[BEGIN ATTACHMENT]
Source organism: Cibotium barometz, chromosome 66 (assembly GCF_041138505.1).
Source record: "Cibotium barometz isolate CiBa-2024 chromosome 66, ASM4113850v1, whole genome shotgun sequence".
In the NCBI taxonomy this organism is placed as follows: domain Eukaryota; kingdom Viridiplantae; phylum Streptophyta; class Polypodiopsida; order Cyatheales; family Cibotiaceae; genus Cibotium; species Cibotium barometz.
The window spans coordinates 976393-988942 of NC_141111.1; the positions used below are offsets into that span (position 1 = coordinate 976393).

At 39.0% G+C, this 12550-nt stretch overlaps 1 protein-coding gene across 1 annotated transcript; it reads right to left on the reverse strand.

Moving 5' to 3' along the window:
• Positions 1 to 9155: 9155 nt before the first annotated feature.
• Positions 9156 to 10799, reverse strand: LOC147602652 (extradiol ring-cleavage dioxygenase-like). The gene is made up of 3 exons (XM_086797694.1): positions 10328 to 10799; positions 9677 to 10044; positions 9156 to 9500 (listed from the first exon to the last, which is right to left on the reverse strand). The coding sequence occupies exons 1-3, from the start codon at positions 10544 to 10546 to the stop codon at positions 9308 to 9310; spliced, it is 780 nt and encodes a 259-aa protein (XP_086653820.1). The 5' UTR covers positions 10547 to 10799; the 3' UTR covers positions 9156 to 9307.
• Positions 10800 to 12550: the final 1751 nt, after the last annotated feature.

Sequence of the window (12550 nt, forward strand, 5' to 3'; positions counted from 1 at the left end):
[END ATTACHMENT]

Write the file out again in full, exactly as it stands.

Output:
Source organism: Cibotium barometz, chromosome 66 (assembly GCF_041138505.1).
Source record: "Cibotium barometz isolate CiBa-2024 chromosome 66, ASM4113850v1, whole genome shotgun sequence".
In the NCBI taxonomy this organism is placed as follows: domain Eukaryota; kingdom Viridiplantae; phylum Streptophyta; class Polypodiopsida; order Cyatheales; family Cibotiaceae; genus Cibotium; species Cibotium barometz.
The window spans coordinates 976393-988942 of NC_141111.1; the positions used below are offsets into that span (position 1 = coordinate 976393).

At 39.0% G+C, this 12550-nt stretch overlaps 1 protein-coding gene across 1 annotated transcript; it reads right to left on the reverse strand.

Moving 5' to 3' along the window:
• Positions 1 to 9155: 9155 nt before the first annotated feature.
• Positions 9156 to 10799, reverse strand: LOC147602652 (extradiol ring-cleavage dioxygenase-like). The gene is made up of 3 exons (XM_086797694.1): positions 10328 to 10799; positions 9677 to 10044; positions 9156 to 9500 (listed from the first exon to the last, which is right to left on the reverse strand). The coding sequence occupies exons 1-3, from the start codon at positions 10544 to 10546 to the stop codon at positions 9308 to 9310; spliced, it is 780 nt and encodes a 259-aa protein (XP_086653820.1). The 5' UTR covers positions 10547 to 10799; the 3' UTR covers positions 9156 to 9307.
• Positions 10800 to 12550: the final 1751 nt, after the last annotated feature.

Sequence of the window (12550 nt, forward strand, 5' to 3'; positions counted from 1 at the left end):